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Baton Rouge, United States – Beyond an immense mound of destroyed belongings and rotting wood sitting in the yard across from her home, Mary Mercado puts out food and water for her neighbour’s cat.
It has been a month since this part of Louisiana was submerged by floods, and Mercado has been coming back daily to feed pets and check on her home.
Like most other houses on the block and throughout the Sherwood neighbourhood, hers was so badly damaged that it is still uninhabitable.
“Losing everything and stuff – it was just horrible,” Mercado told Al Jazeera, lifting up her mobile phone to show an image of her water-filled home after historic rainfall hit Baton Rouge on August 12.
Thirteen people died in the disaster and upwards of 100,000 homes were damaged.
Much like in other neighbourhoods across eastern Baton Rouge and in nearby towns, both sides of the streets are lined with damaged cars, immense piles of debris and moulding mountains of rubbish.
At the height of the crisis, an estimated 11,000 people took refuge in shelters.
According to The Advocate, a local newspaper, at least 850 are still in such centres across the city and the nearby communities of Livingston, Ascension, East Feliciana and Tangipahoa, among others.
Inside her home, Mercado pointed to a line more than a metre and a half up on the doorsill showing how high the water reached in the living room. The home’s interior has been stripped of drywall, carpet and wooden floor panels.
“We are staying in a hotel because unfortunately we don’t have family members here in town,” Mercado, a mother of two, said.
“We have to pay [for the hotel] out of pocket,” she said, explaining that the Federal Emergency Management Agency (FEMA) provided her family with a small amount of financial assistance.
“When you’re not prepared financially … then it’s hard. FEMA gives you just a limited amount,” she continued.
“I’m just hoping it will take us about two or three months [to fix the home] because I can’t live in a hotel too long.”
FEMA says federal assistance to Louisiana communities has surpassed $1bn, with more than 63,000 families receiving grants to help pay for temporary rent, home repairs or other disaster-related needs.
Louisiana Governor John Bel Edwards says the floods caused roughly $8.7bn in damage
In downtown Baton Rouge, the River Center was one of dozens of places turned into impromptu shelters for displaced people. The residents will be transferred from the convention centre to another shelter later this week.
Roberto Baltodano, a regional communications officer for the American Red Cross, said 236 people were still living in the River Centre as of Sunday.
Speaking to Al Jazeera, Baltodano said the “vast majority” of people who are still in shelters are “low-income families” who cannot afford to rent hotels or find alternative accommodation.
“You will find a wide range of emotions … we have a lot of uncertainty,” Baltodano said as he walked through the hall, with hundreds of cots covering the floor.
Some of the temporary residents slept while others organised their belongings before the move to another facility.
After the floods hit Baton Rouge, US President Barack Obama toured some of the worst-hit parts of the city, pledging federal support to repair the damage.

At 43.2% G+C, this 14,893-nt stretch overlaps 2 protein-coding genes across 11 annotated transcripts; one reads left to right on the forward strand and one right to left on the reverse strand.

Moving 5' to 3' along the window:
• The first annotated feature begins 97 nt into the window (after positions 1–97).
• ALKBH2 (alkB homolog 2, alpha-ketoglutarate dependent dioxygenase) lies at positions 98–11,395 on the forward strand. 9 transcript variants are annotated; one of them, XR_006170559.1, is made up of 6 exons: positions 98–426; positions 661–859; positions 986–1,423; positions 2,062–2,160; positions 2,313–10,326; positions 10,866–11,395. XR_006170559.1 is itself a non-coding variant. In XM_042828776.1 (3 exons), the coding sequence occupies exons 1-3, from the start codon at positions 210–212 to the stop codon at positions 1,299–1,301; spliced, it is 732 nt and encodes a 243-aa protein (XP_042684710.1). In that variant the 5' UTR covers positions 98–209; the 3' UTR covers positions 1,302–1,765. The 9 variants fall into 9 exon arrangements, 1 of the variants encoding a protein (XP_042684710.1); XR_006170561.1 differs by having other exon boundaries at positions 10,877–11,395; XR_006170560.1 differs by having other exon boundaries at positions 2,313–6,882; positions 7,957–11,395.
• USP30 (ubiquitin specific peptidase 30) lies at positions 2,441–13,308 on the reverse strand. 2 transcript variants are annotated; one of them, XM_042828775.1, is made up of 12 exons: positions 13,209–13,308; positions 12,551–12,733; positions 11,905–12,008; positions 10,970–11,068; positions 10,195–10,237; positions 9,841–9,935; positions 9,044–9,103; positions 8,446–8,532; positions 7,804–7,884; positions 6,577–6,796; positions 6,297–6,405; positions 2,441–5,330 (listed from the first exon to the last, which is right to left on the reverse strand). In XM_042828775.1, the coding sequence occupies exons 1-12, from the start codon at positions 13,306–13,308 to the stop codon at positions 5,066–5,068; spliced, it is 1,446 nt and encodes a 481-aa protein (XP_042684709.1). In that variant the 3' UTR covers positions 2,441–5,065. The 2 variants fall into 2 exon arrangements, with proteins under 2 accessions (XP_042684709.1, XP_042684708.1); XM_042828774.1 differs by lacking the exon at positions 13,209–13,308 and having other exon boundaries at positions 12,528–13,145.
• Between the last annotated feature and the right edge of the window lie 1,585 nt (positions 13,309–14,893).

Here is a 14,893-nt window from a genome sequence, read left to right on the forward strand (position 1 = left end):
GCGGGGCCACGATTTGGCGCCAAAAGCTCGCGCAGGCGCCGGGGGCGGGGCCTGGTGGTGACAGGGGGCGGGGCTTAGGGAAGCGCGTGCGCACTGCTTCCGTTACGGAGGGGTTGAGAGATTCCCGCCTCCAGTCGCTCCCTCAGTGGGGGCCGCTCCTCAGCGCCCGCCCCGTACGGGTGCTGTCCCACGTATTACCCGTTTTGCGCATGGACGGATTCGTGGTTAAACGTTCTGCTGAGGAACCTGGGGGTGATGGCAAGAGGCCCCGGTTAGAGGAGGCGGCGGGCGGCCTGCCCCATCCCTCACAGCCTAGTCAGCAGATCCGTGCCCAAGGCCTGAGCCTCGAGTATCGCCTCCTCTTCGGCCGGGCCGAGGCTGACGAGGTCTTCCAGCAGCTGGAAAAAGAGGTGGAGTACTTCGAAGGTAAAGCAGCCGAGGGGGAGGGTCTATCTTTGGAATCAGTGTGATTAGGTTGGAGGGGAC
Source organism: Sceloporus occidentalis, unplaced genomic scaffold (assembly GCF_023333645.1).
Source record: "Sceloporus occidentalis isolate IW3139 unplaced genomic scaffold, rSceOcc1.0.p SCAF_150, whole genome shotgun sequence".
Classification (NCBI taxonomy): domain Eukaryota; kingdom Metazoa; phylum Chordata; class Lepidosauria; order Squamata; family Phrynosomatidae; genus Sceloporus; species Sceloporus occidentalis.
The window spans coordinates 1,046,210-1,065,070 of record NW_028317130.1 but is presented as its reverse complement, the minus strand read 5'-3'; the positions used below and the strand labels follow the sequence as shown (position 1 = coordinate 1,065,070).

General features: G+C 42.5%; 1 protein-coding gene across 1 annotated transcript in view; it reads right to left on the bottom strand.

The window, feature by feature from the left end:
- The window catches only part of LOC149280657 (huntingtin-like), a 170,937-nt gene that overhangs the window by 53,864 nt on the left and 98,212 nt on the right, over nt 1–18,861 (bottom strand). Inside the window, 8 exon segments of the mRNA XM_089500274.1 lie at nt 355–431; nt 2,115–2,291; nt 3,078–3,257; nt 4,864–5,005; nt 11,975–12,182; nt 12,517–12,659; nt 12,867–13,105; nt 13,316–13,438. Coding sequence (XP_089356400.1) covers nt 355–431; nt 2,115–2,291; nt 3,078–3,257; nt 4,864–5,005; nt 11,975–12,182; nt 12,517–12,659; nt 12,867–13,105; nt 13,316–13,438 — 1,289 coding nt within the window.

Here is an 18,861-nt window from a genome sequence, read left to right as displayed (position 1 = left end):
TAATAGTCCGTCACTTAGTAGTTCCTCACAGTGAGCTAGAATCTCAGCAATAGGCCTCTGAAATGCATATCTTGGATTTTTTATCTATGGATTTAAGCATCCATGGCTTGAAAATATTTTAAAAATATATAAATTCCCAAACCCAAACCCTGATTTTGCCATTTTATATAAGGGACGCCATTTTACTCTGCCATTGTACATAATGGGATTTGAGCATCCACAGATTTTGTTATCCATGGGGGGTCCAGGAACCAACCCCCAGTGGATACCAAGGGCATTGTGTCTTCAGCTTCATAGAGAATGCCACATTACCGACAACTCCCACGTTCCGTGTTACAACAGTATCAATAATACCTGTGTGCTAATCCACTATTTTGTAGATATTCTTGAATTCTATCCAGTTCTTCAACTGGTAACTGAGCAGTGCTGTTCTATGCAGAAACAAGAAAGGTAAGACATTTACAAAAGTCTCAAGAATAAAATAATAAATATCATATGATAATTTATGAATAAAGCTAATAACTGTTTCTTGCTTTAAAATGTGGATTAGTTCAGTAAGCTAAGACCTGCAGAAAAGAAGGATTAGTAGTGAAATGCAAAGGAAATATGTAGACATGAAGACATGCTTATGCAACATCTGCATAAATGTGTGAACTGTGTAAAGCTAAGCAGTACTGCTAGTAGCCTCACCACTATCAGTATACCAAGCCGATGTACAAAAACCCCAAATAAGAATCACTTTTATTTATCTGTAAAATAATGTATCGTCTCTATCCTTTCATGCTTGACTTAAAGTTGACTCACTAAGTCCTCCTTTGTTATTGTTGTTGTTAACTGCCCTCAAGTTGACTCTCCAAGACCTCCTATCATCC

But some flood victims and politicians have criticised the emergency response efforts of FEMA, as well as local and state authorities.
John Mica, a Republican congressman from Florida, called FEMA’s efforts “pitiful” after visiting some of the affected areas.
Several of Louisiana’s state legislators have also accused FEMA of dragging its feet.
Clay Schexnayder, a Republican who represents hard-hit neighbourhoods in East Baton Rouge, blasted federal authorities for setting up only one mobile home during the first three weeks after the floods.
“Having one trailer set up so far out of all of this, one trailer, where I’m from I don’t call that satisfactory at all,” he said late last month.
Rafael Lemaitre, a FEMA spokesperson, told Al Jazeera that the agency is “providing a wide array of federal support for the state of Louisiana,” adding that the recovery effort has received support from many Democrats and Republicans alike.
“We are under no illusions that this is going to be a quick recovery. We were there before the news cameras arrived and we will be there long after they leave,” he said.
In the Sherwood neighbourhood of the East Baton Rouge Parish, cars are left in the front yards. Scrawled in spray paint across the front windshield of an old, maroon Cadillac sedan is a message for the city’s clean-up teams: “Do not tow”.
Bernice Taylor dragged a pair of ruined dresser drawers out of her home and tossed them on to her lawn to be picked up.
“It has never flooded,” she said of her neighbourhood, where her family has lived for the past 37 years.
“Ninety percent of our neighbours don’t have [flood] insurance. And it’s not because of negligence – it’s because they were never in a flood zone.”
Taylor and her husband John, a retired electrician who also lost his pick-up lorry during the floods, said they expect to stay at a friend’s home for another three months before they can finish repairing their house.
“The only thing I got from FEMA was living expenses,” John Taylor told Al Jazeera, sitting on a rocking chair in the hollowed-out frame of his home.
“It doesn’t make me happy, but I can live with my losses … I learned a lot from them.
“It’s sad to see a person who’s lost everything and he’s in a [financial situation] that he can’t get anything.”
Follow Patrick Strickland on Twitter: @P_Strickland_